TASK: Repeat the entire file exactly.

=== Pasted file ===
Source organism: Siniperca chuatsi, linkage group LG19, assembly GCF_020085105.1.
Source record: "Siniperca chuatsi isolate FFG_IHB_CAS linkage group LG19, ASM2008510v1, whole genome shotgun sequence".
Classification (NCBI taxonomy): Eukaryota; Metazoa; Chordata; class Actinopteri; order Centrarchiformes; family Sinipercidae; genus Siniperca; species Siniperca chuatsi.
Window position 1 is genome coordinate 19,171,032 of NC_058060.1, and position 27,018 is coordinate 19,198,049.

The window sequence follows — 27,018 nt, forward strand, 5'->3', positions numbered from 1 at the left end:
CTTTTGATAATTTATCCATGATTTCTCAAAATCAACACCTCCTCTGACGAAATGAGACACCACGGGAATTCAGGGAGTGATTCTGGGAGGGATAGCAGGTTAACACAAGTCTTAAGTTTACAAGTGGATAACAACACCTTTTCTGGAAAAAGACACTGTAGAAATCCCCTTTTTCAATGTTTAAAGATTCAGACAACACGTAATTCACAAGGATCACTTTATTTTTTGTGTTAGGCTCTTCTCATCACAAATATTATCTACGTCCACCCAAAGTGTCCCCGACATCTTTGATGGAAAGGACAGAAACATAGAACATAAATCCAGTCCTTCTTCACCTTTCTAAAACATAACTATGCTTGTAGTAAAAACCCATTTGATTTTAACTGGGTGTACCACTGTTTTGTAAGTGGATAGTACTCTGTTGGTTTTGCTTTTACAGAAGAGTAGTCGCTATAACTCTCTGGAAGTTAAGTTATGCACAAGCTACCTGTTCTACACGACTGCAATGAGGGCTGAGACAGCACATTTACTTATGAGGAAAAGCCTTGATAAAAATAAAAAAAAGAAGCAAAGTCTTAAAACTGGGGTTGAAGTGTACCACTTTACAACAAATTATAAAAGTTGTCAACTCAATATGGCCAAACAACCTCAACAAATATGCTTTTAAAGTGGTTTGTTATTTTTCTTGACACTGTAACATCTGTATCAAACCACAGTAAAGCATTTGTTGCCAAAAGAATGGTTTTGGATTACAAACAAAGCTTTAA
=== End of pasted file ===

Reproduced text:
Source organism: Siniperca chuatsi, linkage group LG19, assembly GCF_020085105.1.
Source record: "Siniperca chuatsi isolate FFG_IHB_CAS linkage group LG19, ASM2008510v1, whole genome shotgun sequence".
Classification (NCBI taxonomy): Eukaryota; Metazoa; Chordata; class Actinopteri; order Centrarchiformes; family Sinipercidae; genus Siniperca; species Siniperca chuatsi.
Window position 1 is genome coordinate 19,171,032 of NC_058060.1, and position 27,018 is coordinate 19,198,049.

The window sequence follows — 27,018 nt, forward strand, 5'->3', positions numbered from 1 at the left end:
CTTTTGATAATTTATCCATGATTTCTCAAAATCAACACCTCCTCTGACGAAATGAGACACCACGGGAATTCAGGGAGTGATTCTGGGAGGGATAGCAGGTTAACACAAGTCTTAAGTTTACAAGTGGATAACAACACCTTTTCTGGAAAAAGACACTGTAGAAATCCCCTTTTTCAATGTTTAAAGATTCAGACAACACGTAATTCACAAGGATCACTTTATTTTTTGTGTTAGGCTCTTCTCATCACAAATATTATCTACGTCCACCCAAAGTGTCCCCGACATCTTTGATGGAAAGGACAGAAACATAGAACATAAATCCAGTCCTTCTTCACCTTTCTAAAACATAACTATGCTTGTAGTAAAAACCCATTTGATTTTAACTGGGTGTACCACTGTTTTGTAAGTGGATAGTACTCTGTTGGTTTTGCTTTTACAGAAGAGTAGTCGCTATAACTCTCTGGAAGTTAAGTTATGCACAAGCTACCTGTTCTACACGACTGCAATGAGGGCTGAGACAGCACATTTACTTATGAGGAAAAGCCTTGATAAAAATAAAAAAAAGAAGCAAAGTCTTAAAACTGGGGTTGAAGTGTACCACTTTACAACAAATTATAAAAGTTGTCAACTCAATATGGCCAAACAACCTCAACAAATATGCTTTTAAAGTGGTTTGTTATTTTTCTTGACACTGTAACATCTGTATCAAACCACAGTAAAGCATTTGTTGCCAAAAGAATGGTTTTGGATTACAAACAAAGCTTTAA